A good place to start the understanding is to appreciate the context in which this generation grew-up. Context is always the best place to start any leadership conversation or perhaps any conversation whatsoever! The context for Millennials was to grow-up in a world where they were constantly being watched…and where they were also doing the watching. This goldfish entrapment has produced a deep-seated anxiety about ‘what others think’. The result is a fragile self-image masquerading as a bold, confident, ‘look-at-me’ type bravado. Peeled back we see a very different reality to the one we are presented with – it is one where the internal and external realities are at odds with one other. Whilst this dichotomy might be ‘normal territory’ for adolescence, social media has exacerbated it and psychologists will tell you that this isn’t a healthy state in which to be for any longer than might be expected from a developmental point of view. It is a state of being that, for Millennials, is extending far beyond ‘normal’ and is stalking them into young adulthood.
Their mirror is the unforgiving mass of judgemental peers whose likes of approval determines social standing and popularity. The endless selfies to select ‘the one’ that will then be carefully and deliberately submitted into the arena of social media. All this is done with a seemingly carefree abandon and casualness but that it is most certainly not. Well, at least not to those who understand how the ‘rules of the game’ work and what is at stake!
To the onlookers, it is a generation self-absorbed and lost in a matrix of their own making. However, putting the ‘blame’ for their behaviour squarely on them is not entirely true nor is it fair. The world made for them was not made by them. Surviving in it has taken new paths and required different skills in the same way that every generation has had to make their own way only this time, the complexity that encompasses the entire sphere is unlike anything ever known. That reality is hardly the fault of the Millennials!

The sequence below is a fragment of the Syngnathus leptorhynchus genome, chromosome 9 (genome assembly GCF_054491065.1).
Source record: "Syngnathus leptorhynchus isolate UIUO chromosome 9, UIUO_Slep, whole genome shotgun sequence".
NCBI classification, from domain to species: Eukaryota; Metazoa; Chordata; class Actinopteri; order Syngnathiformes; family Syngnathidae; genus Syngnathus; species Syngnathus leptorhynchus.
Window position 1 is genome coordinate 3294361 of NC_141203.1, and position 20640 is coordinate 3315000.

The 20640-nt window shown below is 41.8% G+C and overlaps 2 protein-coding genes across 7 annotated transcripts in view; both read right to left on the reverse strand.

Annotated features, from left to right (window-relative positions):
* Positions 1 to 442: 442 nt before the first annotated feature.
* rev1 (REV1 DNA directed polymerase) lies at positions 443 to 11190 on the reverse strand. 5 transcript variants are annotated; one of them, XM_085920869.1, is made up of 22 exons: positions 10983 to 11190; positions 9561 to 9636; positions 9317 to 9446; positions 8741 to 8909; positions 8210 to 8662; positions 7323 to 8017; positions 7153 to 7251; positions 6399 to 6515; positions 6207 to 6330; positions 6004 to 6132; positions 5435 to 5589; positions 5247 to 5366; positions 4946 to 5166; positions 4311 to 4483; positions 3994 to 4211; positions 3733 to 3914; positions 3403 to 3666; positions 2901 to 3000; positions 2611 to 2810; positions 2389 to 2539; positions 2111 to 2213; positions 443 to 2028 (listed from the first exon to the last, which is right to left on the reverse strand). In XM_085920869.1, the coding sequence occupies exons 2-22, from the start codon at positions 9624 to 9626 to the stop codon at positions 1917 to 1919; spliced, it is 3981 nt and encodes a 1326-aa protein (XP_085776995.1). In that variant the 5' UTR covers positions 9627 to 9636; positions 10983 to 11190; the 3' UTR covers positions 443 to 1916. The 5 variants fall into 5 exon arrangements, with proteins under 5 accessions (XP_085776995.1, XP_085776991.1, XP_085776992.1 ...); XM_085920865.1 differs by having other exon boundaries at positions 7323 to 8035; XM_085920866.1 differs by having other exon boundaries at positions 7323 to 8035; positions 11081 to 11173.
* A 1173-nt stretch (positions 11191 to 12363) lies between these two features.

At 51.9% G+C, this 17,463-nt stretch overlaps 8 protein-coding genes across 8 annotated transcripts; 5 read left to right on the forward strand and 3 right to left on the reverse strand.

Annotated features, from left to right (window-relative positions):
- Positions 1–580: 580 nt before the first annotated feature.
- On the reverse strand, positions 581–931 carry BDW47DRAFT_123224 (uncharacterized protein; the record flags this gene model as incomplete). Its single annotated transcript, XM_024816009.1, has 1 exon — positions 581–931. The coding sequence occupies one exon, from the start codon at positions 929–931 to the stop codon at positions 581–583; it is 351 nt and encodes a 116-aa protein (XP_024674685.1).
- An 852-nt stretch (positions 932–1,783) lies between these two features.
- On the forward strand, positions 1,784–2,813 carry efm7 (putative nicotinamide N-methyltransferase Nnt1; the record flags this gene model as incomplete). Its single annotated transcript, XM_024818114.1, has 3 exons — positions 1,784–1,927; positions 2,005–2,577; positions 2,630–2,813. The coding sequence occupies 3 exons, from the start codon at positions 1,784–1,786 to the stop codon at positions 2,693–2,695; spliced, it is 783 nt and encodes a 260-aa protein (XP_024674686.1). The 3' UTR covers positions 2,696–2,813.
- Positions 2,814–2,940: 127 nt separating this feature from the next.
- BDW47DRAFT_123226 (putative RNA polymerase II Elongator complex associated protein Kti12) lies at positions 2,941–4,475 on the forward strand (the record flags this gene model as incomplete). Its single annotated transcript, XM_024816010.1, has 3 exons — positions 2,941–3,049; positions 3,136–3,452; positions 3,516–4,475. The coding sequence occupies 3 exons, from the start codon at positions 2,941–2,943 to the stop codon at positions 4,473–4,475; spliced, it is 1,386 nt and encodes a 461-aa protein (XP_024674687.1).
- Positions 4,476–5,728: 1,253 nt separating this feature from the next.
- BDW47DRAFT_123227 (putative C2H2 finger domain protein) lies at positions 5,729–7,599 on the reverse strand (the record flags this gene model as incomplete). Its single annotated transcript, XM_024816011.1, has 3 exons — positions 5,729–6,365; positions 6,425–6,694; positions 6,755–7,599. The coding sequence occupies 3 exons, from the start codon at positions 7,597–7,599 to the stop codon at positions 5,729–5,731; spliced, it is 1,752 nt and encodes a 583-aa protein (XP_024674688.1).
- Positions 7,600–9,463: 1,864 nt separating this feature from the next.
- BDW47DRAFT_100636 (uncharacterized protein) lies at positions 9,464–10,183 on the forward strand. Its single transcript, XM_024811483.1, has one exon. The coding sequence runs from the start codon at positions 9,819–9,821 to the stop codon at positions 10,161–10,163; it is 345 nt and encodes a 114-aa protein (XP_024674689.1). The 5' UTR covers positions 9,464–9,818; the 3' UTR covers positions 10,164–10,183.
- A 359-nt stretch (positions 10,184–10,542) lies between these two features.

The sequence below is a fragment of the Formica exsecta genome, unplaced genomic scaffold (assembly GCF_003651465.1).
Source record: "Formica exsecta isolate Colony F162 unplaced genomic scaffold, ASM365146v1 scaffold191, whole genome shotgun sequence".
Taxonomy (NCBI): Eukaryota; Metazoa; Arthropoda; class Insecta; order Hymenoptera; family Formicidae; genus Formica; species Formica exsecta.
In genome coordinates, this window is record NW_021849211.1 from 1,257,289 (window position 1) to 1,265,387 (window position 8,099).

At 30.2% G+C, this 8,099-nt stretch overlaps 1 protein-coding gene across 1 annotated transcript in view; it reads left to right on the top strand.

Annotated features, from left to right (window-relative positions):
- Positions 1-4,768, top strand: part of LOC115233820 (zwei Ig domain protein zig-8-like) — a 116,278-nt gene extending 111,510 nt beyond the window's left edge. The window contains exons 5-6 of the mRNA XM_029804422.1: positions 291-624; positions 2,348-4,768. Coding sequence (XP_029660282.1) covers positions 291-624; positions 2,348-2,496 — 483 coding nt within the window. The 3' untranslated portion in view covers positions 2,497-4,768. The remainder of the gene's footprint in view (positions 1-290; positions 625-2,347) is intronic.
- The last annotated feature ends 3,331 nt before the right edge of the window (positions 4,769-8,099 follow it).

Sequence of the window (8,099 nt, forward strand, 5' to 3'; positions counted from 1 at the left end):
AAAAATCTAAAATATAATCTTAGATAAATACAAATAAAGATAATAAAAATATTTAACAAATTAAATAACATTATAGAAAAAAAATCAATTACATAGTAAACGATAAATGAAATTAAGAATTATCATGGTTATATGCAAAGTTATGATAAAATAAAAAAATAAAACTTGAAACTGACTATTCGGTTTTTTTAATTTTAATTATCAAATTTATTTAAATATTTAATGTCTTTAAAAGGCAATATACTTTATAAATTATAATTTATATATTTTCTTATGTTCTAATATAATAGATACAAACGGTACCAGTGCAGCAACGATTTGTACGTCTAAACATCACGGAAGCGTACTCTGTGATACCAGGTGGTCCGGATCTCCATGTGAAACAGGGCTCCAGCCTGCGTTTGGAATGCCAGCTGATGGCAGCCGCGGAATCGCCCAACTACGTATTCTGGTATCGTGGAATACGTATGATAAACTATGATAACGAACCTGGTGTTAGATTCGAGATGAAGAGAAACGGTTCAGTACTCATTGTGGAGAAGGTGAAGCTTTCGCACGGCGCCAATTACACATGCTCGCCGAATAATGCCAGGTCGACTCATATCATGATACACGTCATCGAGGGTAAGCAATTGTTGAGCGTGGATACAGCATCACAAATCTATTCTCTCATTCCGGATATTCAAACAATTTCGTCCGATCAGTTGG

This is a generation that has elevated the twin concepts of ‘personal branding’ and ‘influence’ to entirely new levels. Both of these ‘concepts’ have, in one way or another, become things of great value in the business world. They underpin contemporary notions of branding and drive us towards new levels of understanding ‘engagement’ – with those essential to our businesses: our staff, partners, associates, clients, customers and suppliers. Understanding how all this works in the unfolding ‘new world of work’ is where the Millennials have the ‘inside track’ and because of that, they are both prized and sort-after within business. The problem arises in part with an old-world unwilling to fully yield in the face of this new-world onslaught. Those holding the levers of power and control are reluctant to lessen their grip fearing what may become of them and the world they have created if they do. In spite of all the evidence to the contrary there is a deep-seated fear and sometimes antagonism towards those perceived to be wanting to usurp the ‘way things have always been’ but, the jabs to keep all this at bay, are becoming increasingly tired and proving to be completely ineffectual.
This is a generation where a number of hashtags succinctly captures their reality. They are hashtags that can be used to explore conversations and reveal hidden layers (for the ‘onlookers’ at least). They provide glimpses into something far deeper and pervasive within this generation; single words with pages of meaning. Some of these hashtags include: